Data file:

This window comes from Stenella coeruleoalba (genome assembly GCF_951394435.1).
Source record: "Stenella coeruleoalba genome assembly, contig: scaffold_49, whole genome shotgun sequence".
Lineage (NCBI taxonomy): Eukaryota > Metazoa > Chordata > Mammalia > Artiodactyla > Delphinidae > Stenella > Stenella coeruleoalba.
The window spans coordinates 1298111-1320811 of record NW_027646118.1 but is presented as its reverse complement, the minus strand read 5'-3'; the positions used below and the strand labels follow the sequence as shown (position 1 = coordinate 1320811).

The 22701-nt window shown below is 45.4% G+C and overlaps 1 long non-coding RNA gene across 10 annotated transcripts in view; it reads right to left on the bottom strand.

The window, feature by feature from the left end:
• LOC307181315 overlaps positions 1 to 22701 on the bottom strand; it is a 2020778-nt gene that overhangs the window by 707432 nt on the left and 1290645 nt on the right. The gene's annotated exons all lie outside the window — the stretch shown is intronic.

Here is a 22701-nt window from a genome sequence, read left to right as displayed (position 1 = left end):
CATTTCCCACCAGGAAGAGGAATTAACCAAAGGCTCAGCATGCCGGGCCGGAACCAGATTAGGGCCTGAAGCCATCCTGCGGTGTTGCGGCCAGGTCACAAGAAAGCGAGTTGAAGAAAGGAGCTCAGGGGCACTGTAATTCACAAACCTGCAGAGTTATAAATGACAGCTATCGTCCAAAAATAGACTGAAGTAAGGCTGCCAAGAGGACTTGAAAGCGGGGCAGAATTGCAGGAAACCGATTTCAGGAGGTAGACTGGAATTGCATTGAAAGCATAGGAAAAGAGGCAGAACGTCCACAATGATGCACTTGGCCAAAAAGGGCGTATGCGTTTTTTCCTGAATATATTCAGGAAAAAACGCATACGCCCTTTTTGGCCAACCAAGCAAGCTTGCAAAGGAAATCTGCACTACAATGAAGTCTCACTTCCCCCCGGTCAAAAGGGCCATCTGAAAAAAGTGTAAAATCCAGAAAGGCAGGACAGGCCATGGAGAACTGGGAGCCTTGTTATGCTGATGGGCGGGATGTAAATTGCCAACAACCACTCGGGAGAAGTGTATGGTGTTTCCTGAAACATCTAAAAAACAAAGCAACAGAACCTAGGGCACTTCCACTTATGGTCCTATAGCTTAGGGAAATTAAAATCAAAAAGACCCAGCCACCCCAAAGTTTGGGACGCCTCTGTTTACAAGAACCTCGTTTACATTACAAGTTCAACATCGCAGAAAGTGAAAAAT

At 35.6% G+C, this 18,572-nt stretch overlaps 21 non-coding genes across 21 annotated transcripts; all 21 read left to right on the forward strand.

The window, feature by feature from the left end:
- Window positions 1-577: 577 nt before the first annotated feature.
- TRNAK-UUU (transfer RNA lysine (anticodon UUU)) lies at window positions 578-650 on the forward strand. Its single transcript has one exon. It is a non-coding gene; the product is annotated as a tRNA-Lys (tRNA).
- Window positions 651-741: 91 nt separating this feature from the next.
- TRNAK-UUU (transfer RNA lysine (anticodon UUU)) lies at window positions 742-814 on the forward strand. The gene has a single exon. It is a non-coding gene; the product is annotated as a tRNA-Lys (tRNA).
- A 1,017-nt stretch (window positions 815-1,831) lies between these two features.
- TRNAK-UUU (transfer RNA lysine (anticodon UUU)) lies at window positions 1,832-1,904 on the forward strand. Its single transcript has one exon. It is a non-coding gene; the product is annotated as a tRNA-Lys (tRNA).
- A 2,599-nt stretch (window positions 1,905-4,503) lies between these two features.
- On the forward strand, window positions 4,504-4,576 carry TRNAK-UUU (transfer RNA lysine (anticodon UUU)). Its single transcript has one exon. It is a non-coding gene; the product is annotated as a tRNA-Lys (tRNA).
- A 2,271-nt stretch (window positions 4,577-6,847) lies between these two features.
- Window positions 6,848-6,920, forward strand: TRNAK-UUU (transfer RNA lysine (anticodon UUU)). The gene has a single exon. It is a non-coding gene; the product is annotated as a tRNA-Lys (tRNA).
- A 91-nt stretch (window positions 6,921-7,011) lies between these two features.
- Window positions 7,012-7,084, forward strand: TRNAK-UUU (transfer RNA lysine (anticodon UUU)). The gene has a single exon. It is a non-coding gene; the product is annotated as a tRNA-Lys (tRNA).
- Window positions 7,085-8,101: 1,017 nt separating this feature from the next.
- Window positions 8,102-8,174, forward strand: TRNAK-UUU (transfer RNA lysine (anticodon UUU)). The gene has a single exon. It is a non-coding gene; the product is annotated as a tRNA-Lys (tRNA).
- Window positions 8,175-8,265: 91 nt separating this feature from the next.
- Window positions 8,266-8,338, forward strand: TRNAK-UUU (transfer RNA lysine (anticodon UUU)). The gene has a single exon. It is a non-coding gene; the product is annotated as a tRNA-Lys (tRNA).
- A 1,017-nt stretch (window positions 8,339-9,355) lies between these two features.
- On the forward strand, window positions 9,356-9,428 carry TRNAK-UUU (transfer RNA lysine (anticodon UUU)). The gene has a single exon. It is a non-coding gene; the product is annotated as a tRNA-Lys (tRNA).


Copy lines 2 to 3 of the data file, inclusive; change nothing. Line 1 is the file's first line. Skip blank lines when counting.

Source record: "Stenella coeruleoalba genome assembly, contig: scaffold_49, whole genome shotgun sequence".
Lineage (NCBI taxonomy): Eukaryota > Metazoa > Chordata > Mammalia > Artiodactyla > Delphinidae > Stenella > Stenella coeruleoalba.